Work and Travel in Botswana

Help us grow. Share what you know about getting work in Botswana for travellers.


Botswana is one of the most popular countries in Africa for visitors. However, most people who travel in Botswana have typically booked an expensive safari and a guided tour. Backpackers can feel like they’re in a minority when they arrive in the country.

Despite being a developing country, Botswana is expensive. So if you want to extend your trip here you need to figure out how you can work and travel in Botswana.

Here is Lonely Planet's travel guide to Botswana but below we are going to show you our own guide and some of the big opportunities available right now.

1. Protect the Endangered Rhinos of Botswana

Botswana is famous for the animals that roam its national parks. One of the animals that people flock from all over the world to see are its rhinos. Now extinct in many parts of Africa, this is one of the few places where visitors are able to see rhinos in the wild.

But they’re under threat and one of the most exciting volunteer opportunities in Botswana is to help protect these endangered creatures.

You will be helping to track them, catalogue them, and assisting scientists with their research. It’s a big job. Do you have what it takes?

2. Help Disabled Children in Botswana

Otse is a city that sees little support for disabled children. Their families often have a scant amount of money to help them, so they rely on charities from outside.

You don’t need to be qualified to volunteer with disabled children as you work and travel in Botswana. You’ll be helping them with their education, playing with them, and just keeping them company.

If you want to get into the care profession, this work in Botswana is a great addition to your portfolio.

3. Construction Projects in Botswana

Botswana is like many African countries in that thousands don’t have suitable places to live. These projects take you to the smaller villages and rural areas of Botswana, where you will be able to interact with locals and make a real difference to their lives.

Just remember that if you want to work in Botswana through these projects, you should never have to pay for them. There are lots of scam volunteering projects in this part of the world. Volunteer opportunities in Botswana should always be free.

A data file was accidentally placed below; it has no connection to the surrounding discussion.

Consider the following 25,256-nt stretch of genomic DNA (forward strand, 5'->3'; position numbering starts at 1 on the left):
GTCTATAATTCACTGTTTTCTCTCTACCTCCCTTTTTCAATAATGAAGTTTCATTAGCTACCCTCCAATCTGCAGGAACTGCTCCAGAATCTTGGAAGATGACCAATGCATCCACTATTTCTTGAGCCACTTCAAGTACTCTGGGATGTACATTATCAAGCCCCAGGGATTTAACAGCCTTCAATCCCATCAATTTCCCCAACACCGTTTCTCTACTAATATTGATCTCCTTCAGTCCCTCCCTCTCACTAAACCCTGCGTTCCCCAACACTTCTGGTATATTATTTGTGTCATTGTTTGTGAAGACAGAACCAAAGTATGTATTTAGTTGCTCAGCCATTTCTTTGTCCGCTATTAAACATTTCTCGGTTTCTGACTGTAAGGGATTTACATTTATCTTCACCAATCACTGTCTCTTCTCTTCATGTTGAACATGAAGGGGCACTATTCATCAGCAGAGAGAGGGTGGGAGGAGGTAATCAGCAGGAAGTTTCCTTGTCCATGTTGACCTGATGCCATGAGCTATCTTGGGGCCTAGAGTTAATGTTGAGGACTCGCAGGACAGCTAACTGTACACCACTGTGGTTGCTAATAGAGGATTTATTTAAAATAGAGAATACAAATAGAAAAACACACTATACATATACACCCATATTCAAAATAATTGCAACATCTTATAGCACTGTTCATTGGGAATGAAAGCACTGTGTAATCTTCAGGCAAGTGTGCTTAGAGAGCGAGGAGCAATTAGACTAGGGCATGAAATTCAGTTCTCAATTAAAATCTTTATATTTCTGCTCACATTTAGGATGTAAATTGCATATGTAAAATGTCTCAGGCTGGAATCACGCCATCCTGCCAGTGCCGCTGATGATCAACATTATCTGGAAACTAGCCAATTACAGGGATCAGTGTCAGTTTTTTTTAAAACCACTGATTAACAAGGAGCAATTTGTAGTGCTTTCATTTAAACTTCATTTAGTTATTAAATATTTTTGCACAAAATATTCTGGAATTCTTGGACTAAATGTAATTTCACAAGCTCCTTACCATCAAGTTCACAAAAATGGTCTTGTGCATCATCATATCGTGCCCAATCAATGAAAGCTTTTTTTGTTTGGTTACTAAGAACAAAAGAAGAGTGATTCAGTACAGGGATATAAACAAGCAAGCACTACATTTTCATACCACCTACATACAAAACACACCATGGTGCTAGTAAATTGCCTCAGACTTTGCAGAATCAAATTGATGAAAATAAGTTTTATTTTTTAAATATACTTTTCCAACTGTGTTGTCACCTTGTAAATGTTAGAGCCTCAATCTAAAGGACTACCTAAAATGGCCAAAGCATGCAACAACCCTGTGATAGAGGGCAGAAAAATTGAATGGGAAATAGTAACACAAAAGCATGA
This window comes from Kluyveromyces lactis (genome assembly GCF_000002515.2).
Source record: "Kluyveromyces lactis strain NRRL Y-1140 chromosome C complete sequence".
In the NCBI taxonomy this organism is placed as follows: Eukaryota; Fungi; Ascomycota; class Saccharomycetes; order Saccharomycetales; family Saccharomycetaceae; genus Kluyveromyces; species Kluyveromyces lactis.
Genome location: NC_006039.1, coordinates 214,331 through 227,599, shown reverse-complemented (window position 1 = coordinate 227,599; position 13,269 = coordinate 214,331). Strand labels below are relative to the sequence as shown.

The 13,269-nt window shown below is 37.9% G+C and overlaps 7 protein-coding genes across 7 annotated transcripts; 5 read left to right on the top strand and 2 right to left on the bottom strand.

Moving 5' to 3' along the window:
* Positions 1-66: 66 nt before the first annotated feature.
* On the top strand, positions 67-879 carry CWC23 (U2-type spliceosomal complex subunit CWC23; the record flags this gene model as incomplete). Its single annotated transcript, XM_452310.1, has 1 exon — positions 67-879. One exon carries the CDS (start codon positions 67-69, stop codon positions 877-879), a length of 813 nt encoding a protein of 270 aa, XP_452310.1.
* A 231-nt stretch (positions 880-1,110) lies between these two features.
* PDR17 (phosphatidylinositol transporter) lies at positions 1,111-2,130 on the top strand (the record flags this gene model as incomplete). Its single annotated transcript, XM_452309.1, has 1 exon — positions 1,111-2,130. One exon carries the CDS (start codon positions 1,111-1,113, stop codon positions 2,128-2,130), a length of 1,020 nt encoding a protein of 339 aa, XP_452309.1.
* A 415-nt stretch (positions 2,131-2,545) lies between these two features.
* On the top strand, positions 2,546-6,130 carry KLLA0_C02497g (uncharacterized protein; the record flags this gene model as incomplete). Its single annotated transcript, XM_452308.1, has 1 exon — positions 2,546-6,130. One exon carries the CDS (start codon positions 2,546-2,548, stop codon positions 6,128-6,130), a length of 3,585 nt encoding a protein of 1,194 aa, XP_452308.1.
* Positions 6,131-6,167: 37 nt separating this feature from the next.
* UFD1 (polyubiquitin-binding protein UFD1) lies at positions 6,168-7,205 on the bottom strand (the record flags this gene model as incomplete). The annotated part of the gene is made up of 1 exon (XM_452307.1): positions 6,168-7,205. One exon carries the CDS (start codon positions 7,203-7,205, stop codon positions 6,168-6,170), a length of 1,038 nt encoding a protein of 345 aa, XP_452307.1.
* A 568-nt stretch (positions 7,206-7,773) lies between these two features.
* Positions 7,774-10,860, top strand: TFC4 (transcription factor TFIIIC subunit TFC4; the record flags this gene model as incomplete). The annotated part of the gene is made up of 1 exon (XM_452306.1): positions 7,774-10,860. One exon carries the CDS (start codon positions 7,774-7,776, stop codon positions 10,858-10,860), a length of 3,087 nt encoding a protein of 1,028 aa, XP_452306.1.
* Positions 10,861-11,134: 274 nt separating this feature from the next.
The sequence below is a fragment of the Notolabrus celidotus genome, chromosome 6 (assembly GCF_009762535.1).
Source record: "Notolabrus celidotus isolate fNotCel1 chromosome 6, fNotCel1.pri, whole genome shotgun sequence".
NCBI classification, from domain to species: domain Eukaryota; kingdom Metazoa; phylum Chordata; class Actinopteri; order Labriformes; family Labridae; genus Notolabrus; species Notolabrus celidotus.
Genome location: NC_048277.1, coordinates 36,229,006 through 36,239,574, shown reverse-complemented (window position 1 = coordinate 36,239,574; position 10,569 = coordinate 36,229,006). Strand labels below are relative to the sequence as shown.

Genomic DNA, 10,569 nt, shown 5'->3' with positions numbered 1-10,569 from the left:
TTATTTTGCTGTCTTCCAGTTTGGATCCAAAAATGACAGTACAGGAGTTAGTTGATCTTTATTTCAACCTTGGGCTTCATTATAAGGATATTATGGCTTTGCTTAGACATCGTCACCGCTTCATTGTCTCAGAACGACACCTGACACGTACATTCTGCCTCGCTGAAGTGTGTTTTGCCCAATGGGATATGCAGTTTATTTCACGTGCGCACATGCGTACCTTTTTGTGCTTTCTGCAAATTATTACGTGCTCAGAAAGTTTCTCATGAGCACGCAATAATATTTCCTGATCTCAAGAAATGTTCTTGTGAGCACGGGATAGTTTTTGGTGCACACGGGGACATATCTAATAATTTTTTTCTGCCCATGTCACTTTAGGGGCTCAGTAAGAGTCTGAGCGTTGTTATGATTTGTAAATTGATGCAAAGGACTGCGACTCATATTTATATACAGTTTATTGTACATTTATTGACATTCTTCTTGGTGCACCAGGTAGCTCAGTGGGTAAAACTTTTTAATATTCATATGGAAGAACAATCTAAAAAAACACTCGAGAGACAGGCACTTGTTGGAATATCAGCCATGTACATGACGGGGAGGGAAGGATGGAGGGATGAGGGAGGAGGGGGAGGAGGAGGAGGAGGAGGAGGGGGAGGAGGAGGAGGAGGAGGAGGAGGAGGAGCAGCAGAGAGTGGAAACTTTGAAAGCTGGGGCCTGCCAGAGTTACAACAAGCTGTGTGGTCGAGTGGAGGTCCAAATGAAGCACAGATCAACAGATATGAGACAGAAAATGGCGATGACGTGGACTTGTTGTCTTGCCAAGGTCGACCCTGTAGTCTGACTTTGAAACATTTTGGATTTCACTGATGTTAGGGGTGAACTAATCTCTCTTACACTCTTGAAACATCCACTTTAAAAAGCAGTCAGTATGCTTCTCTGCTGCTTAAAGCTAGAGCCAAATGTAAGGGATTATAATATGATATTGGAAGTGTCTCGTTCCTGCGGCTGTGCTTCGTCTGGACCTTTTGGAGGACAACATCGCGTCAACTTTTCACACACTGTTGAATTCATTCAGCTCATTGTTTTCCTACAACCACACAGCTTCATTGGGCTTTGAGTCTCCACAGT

Thankfully, work and travel in Botswana is easy from the point of view of acquiring visas. It operates a Western, liberal visa policy, so if you’re from Europe (minus Ukraine and much of the Balkans), North America, Russia, South Africa, Australia, New Zealand, South Korea, or Japan you can enter the country without a visa for up to 90 days.

You don’t even have to worry about filing any information online in advance. Just land at the airport and you’re in.

Be aware that the 90-day period only applies to 90 days within a single year. To visit more often, you will need to apply for a Botswanan visa.

Bear in mind that Chinese citizens have no visa-free provision and must apply for a visa from the embassy



The spring season is one of the shoulder seasons. Days are cooler than during the summer yet the nights aren’t too cold. You have practically every volunteer opportunity in Botswana open to you at this time of year.

Popular options for work and travel in Botswana at this time of year include: teaching disabled children, helping the elderly, and certain types of conservation work.


The summer season is the winter season, which is when the nights tend to get cold. Despite being the winter season, you’re unlikely to experience any real rainfall. This is also why it’s the most popular time of year to find backpacking jobs in Botswana.

You should apply well in advance of summer for all positions as they fill up quickly with the usual array of backpackers and gap year students.

Conservation work, construction projects, and dealing with the underprivileged are all on the cards. There’s no type of job you won’t find available throughout peak season.


The autumn season is much like the spring season, so refer back to the previous section for more information regarding what you can do during autumn.

However, we do have a note of caution. The winter season is also the rainy season. Technically, since Botswana is so far south, the winter is actually the summer.

Try not to work in isolated areas during autumn because the rainy season may start early. Rains can be fierce in Botswana and it’s not uncommon for unsuspecting backpackers to find themselves trapped in a rural area for days and weeks because the roads have been washed away.


As we mentioned, the winter time is Botswana’s rainy season, which will last from November until March. It’s the worst time to travel in Botswana because of the associated difficulties. Make an effort to avoid construction projects or anything in the rural areas.

We do recommend conservation work, however. The rainy season is an interesting one for Botswana’s animals because many animals migrate into and out of the country. It’s a time of great interest for scientists and extra volunteers are always needed.

It’s a chance to see the great animals of Africa in a completely different environment.


Botswana isn’t as isolated a country as you think. For many young Westerners, it has become something of a rite of passage to spend some time in Africa. Botswana happens to be one of the most popular destinations for this. You’re not going to stand out as much as you think.

The only things you need to be aware of are scammers who run some of these volunteer projects. As we mentioned before, make sure you never pay for volunteer work. Volunteering should be free and a bed and some food are the least you can expect for your time and effort.

Are you ready to see what work and travel in Botswana has to offer?

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